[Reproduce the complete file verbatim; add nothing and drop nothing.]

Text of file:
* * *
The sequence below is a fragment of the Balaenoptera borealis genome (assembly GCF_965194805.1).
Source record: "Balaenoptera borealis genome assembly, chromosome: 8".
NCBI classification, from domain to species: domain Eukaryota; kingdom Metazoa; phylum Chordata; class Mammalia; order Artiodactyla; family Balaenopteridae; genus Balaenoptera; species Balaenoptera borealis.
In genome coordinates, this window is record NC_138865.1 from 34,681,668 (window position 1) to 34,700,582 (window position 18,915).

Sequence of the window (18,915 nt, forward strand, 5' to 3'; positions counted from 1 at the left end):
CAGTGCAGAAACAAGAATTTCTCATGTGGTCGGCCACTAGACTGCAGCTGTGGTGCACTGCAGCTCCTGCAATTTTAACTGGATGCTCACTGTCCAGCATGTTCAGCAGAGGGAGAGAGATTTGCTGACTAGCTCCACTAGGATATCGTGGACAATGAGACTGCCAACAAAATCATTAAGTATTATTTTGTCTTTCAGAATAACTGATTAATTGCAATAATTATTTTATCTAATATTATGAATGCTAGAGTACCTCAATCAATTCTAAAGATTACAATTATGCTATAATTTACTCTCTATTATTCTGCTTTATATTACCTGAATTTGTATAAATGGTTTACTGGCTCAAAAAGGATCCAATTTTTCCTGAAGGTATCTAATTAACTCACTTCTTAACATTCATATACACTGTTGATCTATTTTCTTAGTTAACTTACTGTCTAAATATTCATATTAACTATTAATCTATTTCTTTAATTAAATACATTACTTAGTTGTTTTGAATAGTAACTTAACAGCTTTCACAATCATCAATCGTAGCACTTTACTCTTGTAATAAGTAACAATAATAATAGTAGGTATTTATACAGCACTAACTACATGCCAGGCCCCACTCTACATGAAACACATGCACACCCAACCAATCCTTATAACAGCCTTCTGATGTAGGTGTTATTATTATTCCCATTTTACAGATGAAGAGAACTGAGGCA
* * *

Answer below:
The sequence below is a fragment of the Balaenoptera borealis genome (assembly GCF_965194805.1).
Source record: "Balaenoptera borealis genome assembly, chromosome: 8".
NCBI classification, from domain to species: domain Eukaryota; kingdom Metazoa; phylum Chordata; class Mammalia; order Artiodactyla; family Balaenopteridae; genus Balaenoptera; species Balaenoptera borealis.
In genome coordinates, this window is record NC_138865.1 from 34,681,668 (window position 1) to 34,700,582 (window position 18,915).

Sequence of the window (18,915 nt, forward strand, 5' to 3'; positions counted from 1 at the left end):
CAGTGCAGAAACAAGAATTTCTCATGTGGTCGGCCACTAGACTGCAGCTGTGGTGCACTGCAGCTCCTGCAATTTTAACTGGATGCTCACTGTCCAGCATGTTCAGCAGAGGGAGAGAGATTTGCTGACTAGCTCCACTAGGATATCGTGGACAATGAGACTGCCAACAAAATCATTAAGTATTATTTTGTCTTTCAGAATAACTGATTAATTGCAATAATTATTTTATCTAATATTATGAATGCTAGAGTACCTCAATCAATTCTAAAGATTACAATTATGCTATAATTTACTCTCTATTATTCTGCTTTATATTACCTGAATTTGTATAAATGGTTTACTGGCTCAAAAAGGATCCAATTTTTCCTGAAGGTATCTAATTAACTCACTTCTTAACATTCATATACACTGTTGATCTATTTTCTTAGTTAACTTACTGTCTAAATATTCATATTAACTATTAATCTATTTCTTTAATTAAATACATTACTTAGTTGTTTTGAATAGTAACTTAACAGCTTTCACAATCATCAATCGTAGCACTTTACTCTTGTAATAAGTAACAATAATAATAGTAGGTATTTATACAGCACTAACTACATGCCAGGCCCCACTCTACATGAAACACATGCACACCCAACCAATCCTTATAACAGCCTTCTGATGTAGGTGTTATTATTATTCCCATTTTACAGATGAAGAGAACTGAGGCA